If you are an entrepreneur considering raising capital for the first time, you’re in for a massive challenge. Many investors are already experienced and diligent enough to know what types of businesses and business owners to invest in. If you or your startup don’t have what it takes to get funded, you might miss out on a great opportunity.
Smart investors know when and where to invest both time and money. As a startup founder, you need to align with their standards and values. A solid idea is not enough — you have to know how to make it profitable.
Have you ever pitched to an investor in an attempt to secure funding, only to be rejected, sometimes without explanation? This happens too frequently. Yet founders and their teams often struggle to find out where they went wrong.
The first rule of investors is: Never lose money.
Selecting a company to invest in will have to pass their own set of investment criteria that facilitates their decision-making in the opportunity. …
2020 demonstrated that some things in life cannot be entirely replaced by digital technology — building relationships, making connections, establishing the human bond. In a world of this ever-increasing interconnectivity, are we at risk of losing real human connection?
Investor relations are crucial for companies looking to grow and scale.
Building and maintaining an excellent relationship with your investors, first and foremost, is crucial in demonstrating that you are someone who is not just after your investors’ money but is in fact a valuable business partner who can grow your company as well as protect and grow your investors’ funds.
External funding can make or break a company. You might have it all — a big idea, a compelling business model, a great team, the X-factor — but without a boost of investment capital, you might find that your company will reach a growth plateau. Naturally, the best source of capital is, of course, the company’s own revenue.
The next best source is external funding. There are different pathways to raise capital no matter what stage of development your business is at. There is already a plethora of resources on how to raise funds from institutional or government grants, incubators…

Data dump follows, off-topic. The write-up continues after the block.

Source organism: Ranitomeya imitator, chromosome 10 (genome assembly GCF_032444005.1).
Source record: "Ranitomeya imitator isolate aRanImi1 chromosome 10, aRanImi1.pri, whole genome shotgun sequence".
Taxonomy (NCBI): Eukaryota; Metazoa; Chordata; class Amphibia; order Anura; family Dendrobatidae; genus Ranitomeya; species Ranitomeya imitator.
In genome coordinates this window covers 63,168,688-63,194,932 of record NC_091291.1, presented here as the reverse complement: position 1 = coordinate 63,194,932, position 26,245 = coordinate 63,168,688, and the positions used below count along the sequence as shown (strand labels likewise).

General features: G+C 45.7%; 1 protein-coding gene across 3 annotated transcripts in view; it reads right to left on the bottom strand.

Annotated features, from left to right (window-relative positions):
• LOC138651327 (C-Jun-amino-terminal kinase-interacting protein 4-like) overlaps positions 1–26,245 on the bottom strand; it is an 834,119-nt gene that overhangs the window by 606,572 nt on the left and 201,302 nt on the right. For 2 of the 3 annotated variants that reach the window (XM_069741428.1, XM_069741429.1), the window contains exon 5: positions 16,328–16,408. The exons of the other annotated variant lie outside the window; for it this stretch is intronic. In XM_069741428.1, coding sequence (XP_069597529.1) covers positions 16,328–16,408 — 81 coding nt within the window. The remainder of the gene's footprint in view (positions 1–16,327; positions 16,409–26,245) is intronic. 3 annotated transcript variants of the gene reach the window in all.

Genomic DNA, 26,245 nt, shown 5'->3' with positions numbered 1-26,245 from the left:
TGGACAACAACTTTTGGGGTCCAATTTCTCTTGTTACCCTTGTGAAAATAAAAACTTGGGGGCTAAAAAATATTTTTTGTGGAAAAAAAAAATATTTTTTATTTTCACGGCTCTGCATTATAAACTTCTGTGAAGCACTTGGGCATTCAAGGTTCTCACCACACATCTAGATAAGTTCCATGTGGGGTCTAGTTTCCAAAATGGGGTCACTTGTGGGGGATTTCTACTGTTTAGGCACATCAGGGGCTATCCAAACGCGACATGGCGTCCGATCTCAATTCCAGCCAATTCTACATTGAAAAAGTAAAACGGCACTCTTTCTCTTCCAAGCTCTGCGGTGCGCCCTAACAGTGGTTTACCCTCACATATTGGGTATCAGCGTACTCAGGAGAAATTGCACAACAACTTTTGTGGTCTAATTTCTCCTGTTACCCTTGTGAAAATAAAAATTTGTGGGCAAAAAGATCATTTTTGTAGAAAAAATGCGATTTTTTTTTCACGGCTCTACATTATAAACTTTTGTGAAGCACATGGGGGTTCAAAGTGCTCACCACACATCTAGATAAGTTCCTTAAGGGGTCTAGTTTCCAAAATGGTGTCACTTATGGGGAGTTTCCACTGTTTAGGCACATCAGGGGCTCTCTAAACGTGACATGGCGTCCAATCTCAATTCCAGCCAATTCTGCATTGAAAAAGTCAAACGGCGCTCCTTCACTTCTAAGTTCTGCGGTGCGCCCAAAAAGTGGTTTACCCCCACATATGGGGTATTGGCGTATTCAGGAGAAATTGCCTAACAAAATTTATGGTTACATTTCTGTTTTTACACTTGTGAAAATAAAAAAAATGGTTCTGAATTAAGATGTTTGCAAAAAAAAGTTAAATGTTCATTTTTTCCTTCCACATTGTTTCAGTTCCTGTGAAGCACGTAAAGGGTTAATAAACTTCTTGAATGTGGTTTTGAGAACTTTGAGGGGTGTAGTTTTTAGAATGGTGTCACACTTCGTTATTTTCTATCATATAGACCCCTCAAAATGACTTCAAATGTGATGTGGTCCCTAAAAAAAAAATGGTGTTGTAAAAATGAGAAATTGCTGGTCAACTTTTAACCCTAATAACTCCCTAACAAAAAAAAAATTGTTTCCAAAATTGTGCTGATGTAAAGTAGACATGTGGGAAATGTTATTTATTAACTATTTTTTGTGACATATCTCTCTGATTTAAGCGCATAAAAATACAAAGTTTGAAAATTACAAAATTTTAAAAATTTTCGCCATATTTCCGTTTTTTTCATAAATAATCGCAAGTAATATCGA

“There are no processes. Basically, we tell ourselves that we’re building an AI robot, yet not one person in the company has done anything to look into the relevant certifications and safety regulations that would allow it for personal use. Why would they? The CEO doesn’t see it as a priority. ”
Zack, the CTO and project lead of this seemingly exciting tech start-up (let’s call it ABC Inc.), is shaking his head dejectedly.
Even on the grainy Zoom screen, I could see tiny lines creasing deeper between his brows as he frowns in genuine concern.
“Honestly, I don’t know…
It is way past midnight (the joys of working with international companies while based in Australia …).
I am sitting in front of my laptop, my Zoom meeting active with 8 icons of faces — some new, some familiar — and a Powerpoint slide centered on the screen.
One of those screen faces is mouthing somewhat incomprehensible words as I struggle to follow his pitch, while my eyes scan the slides for clues to shed some light on his ramblings.
I have seen this deck before. It is what sparked our initial interest to agree to meet with this company…
Stop Talking About How Great Your Product Is
Last year at an investment forum in Dubai, I had the ‘privilege’ to sit in front of a project owner who was vehemently pitching his tech product to my business partner and myself.
As I sat there observing this founder and his next-in-command, who was a milder and more pleasant character, rather than listening to what he was pitching us I found myself wondering; Why is he so angry?
He was presenting his pitch in a manner that gave us the impression he was frustrated because no one understands him or buys…